Requiring that the teams bore a curved tunnel also mimics true-to-life scenarios, which seldom call for a perfectly straight tunnel. The TBMs also needed to steer accurately both vertically and horizontally. Tedjojuwono was also part of the team in 2021, and he points out that the geological conditions of the ground in 2021 and 2023 radically differed. In 2021, the Las Vegas geology was sandy with some hard caliche mineral rocks embedded, while the geology outside of Austin, Texas in 2023 included a lot of clay with thick grass and grassroots in the upper layer.

“This presented us with the ultimate challenge of introducing newer machine systems to be able to bore tunnels in both geological conditions,” Tedjojuwono says. “Imagine a race car that has to compete on both F1-style asphalt and a World Rally Championship (WRC),” where cars drive on real-world roads, often unpaved.

Going the distance with Fusion 360

Photo of tunnel boring machine part with Autodesk Fusion 360 design on a laptop next to it.
Leaders of TUM Boring have credited Autodesk Fusion 360 with helping them keep a monumental technical project organized, where dozens of students worked on many different machine systems simultaneously.

TUM Boring’s TBM is a massive machine—40 feet long and 22 tons—transported in a cargo container, and it includes many systems all working together: cutterhead, steering, laser guidance system, control, propulsion, material removal, power, and a pipe-segment revolver. Because of the new requirements of the 2023 Not-a-Boring Competition, Tedjojuwono says many of the systems needed to be reengineered, like the material removal, cable management, and tunnel structure systems. “Thanks to Fusion 360, we could pull it off,” he says.

For years, the TUM competition teams have relied on Autodesk Fusion 360, which allows a team of dozens of students to collaborate remotely with cloud-based data syncing. TUM Boring uses Fusion 360 to integrate all of its project components, which makes its TBM one of the most complex Fusion 360 setups in existence.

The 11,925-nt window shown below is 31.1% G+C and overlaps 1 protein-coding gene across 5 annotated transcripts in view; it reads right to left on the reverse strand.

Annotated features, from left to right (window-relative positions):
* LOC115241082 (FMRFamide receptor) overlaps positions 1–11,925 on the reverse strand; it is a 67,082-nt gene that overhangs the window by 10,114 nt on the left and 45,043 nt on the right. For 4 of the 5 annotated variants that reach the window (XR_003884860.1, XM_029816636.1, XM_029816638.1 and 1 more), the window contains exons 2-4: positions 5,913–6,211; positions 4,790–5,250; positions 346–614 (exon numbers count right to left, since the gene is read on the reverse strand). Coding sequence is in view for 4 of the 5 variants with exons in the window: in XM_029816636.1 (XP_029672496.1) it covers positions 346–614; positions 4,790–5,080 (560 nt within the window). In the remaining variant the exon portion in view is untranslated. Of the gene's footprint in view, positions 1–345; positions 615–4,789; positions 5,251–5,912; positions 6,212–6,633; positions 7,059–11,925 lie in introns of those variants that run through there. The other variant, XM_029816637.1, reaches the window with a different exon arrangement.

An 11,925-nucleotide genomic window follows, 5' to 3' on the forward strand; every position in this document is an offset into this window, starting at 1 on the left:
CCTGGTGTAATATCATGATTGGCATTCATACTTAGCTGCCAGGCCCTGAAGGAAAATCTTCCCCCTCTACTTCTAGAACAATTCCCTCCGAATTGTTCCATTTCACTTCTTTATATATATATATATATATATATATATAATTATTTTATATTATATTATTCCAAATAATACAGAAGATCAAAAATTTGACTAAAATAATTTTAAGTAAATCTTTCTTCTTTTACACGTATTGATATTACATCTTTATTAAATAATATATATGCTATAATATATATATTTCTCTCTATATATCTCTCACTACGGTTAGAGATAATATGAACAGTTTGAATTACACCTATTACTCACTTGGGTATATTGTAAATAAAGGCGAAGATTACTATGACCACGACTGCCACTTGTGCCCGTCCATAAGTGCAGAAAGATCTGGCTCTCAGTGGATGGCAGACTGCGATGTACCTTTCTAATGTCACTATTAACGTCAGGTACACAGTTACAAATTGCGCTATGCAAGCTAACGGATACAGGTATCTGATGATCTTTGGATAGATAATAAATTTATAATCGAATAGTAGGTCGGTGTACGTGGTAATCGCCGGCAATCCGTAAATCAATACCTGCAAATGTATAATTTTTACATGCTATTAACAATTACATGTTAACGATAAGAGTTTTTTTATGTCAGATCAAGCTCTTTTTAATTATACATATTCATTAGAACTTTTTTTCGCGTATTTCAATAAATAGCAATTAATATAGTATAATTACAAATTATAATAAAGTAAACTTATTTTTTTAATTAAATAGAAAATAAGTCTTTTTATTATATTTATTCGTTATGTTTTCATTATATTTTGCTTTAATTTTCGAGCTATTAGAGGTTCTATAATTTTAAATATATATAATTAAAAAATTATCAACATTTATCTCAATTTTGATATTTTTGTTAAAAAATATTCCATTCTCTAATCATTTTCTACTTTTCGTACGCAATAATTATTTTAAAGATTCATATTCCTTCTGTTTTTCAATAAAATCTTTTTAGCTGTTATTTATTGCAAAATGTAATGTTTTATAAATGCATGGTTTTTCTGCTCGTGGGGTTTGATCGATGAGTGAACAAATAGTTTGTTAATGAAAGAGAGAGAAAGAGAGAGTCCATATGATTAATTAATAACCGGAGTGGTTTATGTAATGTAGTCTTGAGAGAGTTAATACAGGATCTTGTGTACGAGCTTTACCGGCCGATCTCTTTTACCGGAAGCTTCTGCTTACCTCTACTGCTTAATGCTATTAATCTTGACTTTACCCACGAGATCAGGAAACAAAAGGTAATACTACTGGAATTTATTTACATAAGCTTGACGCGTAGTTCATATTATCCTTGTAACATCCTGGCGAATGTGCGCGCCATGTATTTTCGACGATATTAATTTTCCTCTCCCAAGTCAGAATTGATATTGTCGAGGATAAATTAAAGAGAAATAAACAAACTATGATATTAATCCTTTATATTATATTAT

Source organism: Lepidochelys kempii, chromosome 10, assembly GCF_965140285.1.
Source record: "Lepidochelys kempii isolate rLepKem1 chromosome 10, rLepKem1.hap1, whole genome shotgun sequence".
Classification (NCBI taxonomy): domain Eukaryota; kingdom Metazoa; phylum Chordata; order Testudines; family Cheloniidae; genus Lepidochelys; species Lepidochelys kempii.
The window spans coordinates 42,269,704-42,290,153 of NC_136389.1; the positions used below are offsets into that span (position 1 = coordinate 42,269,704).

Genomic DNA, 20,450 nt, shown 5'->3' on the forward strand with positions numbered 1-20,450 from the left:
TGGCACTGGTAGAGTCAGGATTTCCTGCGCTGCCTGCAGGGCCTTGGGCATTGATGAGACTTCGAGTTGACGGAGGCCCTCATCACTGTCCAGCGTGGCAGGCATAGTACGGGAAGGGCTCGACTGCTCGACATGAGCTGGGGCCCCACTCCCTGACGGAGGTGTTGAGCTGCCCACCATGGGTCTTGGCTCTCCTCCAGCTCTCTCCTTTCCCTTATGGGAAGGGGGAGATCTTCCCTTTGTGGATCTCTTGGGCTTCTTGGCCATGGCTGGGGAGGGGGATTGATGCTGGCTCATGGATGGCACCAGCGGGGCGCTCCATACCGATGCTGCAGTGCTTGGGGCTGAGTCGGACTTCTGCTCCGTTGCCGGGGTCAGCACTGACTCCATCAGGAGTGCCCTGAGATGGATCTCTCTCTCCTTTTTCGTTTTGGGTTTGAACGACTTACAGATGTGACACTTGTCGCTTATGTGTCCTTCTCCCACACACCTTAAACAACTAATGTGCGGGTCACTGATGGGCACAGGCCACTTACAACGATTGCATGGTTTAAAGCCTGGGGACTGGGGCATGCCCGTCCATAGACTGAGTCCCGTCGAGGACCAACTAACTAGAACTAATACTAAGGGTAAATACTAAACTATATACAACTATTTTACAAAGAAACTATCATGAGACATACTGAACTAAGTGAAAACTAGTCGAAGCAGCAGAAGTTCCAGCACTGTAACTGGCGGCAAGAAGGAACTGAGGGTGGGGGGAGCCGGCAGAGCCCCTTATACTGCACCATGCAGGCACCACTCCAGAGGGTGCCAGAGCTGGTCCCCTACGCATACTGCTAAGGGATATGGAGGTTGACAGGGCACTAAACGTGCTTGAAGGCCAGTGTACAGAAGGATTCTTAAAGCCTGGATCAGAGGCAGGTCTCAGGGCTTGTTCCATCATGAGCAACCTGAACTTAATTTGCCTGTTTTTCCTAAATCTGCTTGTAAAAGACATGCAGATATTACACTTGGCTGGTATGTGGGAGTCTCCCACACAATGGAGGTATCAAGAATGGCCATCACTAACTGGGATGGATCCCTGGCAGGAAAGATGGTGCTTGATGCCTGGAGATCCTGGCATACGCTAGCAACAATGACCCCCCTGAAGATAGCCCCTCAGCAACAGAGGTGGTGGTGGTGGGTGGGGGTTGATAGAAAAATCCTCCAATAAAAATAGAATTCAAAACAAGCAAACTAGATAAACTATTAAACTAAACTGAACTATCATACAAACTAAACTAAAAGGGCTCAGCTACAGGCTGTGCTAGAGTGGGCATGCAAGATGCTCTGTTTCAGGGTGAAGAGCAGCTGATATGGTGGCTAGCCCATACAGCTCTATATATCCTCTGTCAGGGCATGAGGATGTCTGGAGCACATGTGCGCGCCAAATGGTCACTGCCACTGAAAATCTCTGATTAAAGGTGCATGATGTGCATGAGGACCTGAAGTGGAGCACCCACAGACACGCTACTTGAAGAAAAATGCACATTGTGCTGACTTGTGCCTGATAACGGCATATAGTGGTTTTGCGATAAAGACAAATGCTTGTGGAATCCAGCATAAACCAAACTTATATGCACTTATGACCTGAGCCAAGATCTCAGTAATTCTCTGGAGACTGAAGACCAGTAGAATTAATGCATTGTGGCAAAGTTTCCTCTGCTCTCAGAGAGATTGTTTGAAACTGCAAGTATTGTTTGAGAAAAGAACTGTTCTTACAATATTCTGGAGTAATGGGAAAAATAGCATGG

In the 2023 competition, TUM Boring’s machine tunneled almost 12 meters, and Tedjojuwono says it was the only team in the contest that was able to dig a tunnel because of the TBM’s reliability. He attributes that reliability in large part to Fusion 360’s simulation capabilities, which allowed the team to test every machine part, spot potential mechanical failures, and make last-minute modifications to eliminate them.

“Fusion 360 has an excellent user interface and puts an increased focus on teamwork,” he says. “Our engineers can not only work on their own parts, but also are able to easily see the general design overview of the machine. This way, we can easily reassign engineers to work on designing high-priority machine parts without trouble.”

TUM Boring’s partnership with Autodesk also helped the non-profit in procuring some additional support from its long list of industrial partners, says Benedikt Seel, a board member of the team. The Autodesk media team helped TUM Boring with using Fusion 360’s rendering features to create high-definition 3D imagery. “This very much helped us when talking to potential sponsors and external companies,” he says. 

The path to not-a-boring career

TUM Boring’s relationships with industrial partners helped not only with its giant TBM undertaking, but they also provided relationship-building opportunities to students on the team, many of whom received job offers before graduating, according to Tedjojuwono. Working with TUM Boring on a large, fully functional project with the potential to impact the future of mobility builds industry-relevant skills and experience.

“I learned a lot of project management skills, communication skills, and other soft skills not included in my major that will very much help me in my future,” Tedjojuwono says. “Machines of this financial magnitude and engineering complexity are not usually designed by students. I feel very privileged to be able to design highly complex machine parts that require many different engineering disciplines and piece them together into one. If not for this project, I wouldn’t have the chance to do so.”